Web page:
The new accounting company, operating as G.A. Welch & Co., bought its own premises at 12 Aplin Street in 1970. The Penny Bank conducted business from this address, which offered more room and better banking facilities. Initially the Bank shared staff with G.A. Welch & Co, but increased trade saw the appointment of employees dedicated to Bank business only. Staff members, including Fay Mellick, who was employed in 1970, and Mary White, who worked with the Bank from 1973, are remembered by many of the Bank’s customers for their courteous attention.

The Bank was faced with significant changes in 1984 when the firm of W. Smith and Co amalgamated with Coopers and Lybrand. This firm had performed the audit of the Bank for 53 years, after taking over the task in 1931 from Lionel Draper. Although Coopers and Lybrand was not available to audit the Penny Bank’s books, Mr K.A. Smith agreed to continue the service until another auditor was appointed. He retired from the position when the firm of K.M. Kehoe and Associates was appointed auditor in 1988. Of more significance, however, was the acquisition of G.A. Welch & Co by Coopers and Lybrand. The Bank was confident of maintaining its identity while working in conjunction with a small firm like Welch. However, fears were expressed that its interests would suffer if it remained connected with a large organisation with no particular interest in banking. The fear that such a large organisation would “cast a shadow over the Bank” and stifle growth fuelled the move for the Bank to become an entirely separate entity with its own premises.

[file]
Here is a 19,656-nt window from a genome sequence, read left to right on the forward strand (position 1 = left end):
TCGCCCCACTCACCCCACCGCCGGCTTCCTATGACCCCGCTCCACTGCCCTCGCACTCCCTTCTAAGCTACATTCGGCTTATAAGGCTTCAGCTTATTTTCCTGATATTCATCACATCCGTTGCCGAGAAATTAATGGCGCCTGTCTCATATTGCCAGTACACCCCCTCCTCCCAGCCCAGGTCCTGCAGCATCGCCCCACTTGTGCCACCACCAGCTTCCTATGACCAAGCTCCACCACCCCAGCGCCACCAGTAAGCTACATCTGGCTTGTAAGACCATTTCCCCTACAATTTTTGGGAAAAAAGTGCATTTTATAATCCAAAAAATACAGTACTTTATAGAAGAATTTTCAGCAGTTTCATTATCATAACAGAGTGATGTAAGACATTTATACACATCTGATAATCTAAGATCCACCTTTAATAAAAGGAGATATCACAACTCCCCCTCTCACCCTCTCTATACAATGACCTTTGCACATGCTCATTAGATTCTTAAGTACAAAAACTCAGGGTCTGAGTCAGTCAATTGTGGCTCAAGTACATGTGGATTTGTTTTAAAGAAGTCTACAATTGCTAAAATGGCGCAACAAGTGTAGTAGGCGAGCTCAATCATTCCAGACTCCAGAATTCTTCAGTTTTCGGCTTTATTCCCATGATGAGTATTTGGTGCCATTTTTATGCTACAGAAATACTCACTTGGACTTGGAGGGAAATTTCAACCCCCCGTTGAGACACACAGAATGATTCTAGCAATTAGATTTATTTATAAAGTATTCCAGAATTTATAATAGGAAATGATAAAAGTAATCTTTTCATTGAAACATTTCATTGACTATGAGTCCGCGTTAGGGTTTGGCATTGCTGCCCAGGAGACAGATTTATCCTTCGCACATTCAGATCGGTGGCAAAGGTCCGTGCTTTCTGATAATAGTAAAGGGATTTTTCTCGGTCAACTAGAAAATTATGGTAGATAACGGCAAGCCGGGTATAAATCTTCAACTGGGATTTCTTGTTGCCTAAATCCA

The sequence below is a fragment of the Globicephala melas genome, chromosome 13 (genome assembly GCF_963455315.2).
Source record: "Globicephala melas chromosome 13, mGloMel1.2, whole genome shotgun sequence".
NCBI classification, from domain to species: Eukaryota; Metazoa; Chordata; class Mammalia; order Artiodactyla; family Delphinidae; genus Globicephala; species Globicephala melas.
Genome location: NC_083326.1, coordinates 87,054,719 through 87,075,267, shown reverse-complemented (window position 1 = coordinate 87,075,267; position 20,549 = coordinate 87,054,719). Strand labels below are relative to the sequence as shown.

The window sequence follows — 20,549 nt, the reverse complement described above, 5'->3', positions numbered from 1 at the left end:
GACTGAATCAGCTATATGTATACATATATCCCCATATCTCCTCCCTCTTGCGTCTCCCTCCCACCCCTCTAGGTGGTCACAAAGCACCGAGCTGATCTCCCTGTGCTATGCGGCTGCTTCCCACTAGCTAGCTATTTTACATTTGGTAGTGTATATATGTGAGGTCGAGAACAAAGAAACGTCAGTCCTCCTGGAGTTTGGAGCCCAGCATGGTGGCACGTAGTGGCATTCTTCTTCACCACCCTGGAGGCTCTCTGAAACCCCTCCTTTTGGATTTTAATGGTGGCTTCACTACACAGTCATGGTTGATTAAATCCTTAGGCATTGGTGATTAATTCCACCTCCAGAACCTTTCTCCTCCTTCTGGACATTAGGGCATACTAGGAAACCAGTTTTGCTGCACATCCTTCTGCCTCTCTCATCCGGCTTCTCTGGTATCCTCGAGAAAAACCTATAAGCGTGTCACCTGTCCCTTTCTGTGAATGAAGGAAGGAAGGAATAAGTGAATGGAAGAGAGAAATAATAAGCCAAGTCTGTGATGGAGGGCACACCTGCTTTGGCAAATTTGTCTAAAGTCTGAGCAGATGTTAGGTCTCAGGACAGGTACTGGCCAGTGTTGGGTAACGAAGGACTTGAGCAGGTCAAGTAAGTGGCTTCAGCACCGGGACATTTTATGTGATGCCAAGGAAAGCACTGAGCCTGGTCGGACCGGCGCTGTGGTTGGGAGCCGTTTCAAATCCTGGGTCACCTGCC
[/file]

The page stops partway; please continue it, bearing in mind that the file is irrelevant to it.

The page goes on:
With the acquisition of premises in the National Mutual Building in Grafton Street, the Penny Bank appointed its first Manager, Tony McAlary, who still holds the position (in 1999). The “coming of age” of the Bank was recognised by Tony McAlary when he said: “With my appointment as manager and our move to the National Mutual Tower, the bank achieved its independence”. The Penny Bank had indeed become a “professional” establishment.

In recognition of the professional nature of the modern Penny Bank, Chairman Bernie Treston said at the 94th Annual General Meeting:

“Future Boards may need to be manned by people with professional skills to ensure continued successful growth. In the interest of the bank and future members of the Board, it is necessary to set a remuneration to retain the services of the appropriate quality people on the Board.”

After having served in an honorary capacity for many years, directors were now receiving a small remuneration, and although they were reluctant to increase these fees, it was recognised that reasonable compensation should be made for the time expended in attendance at various director’s meetings.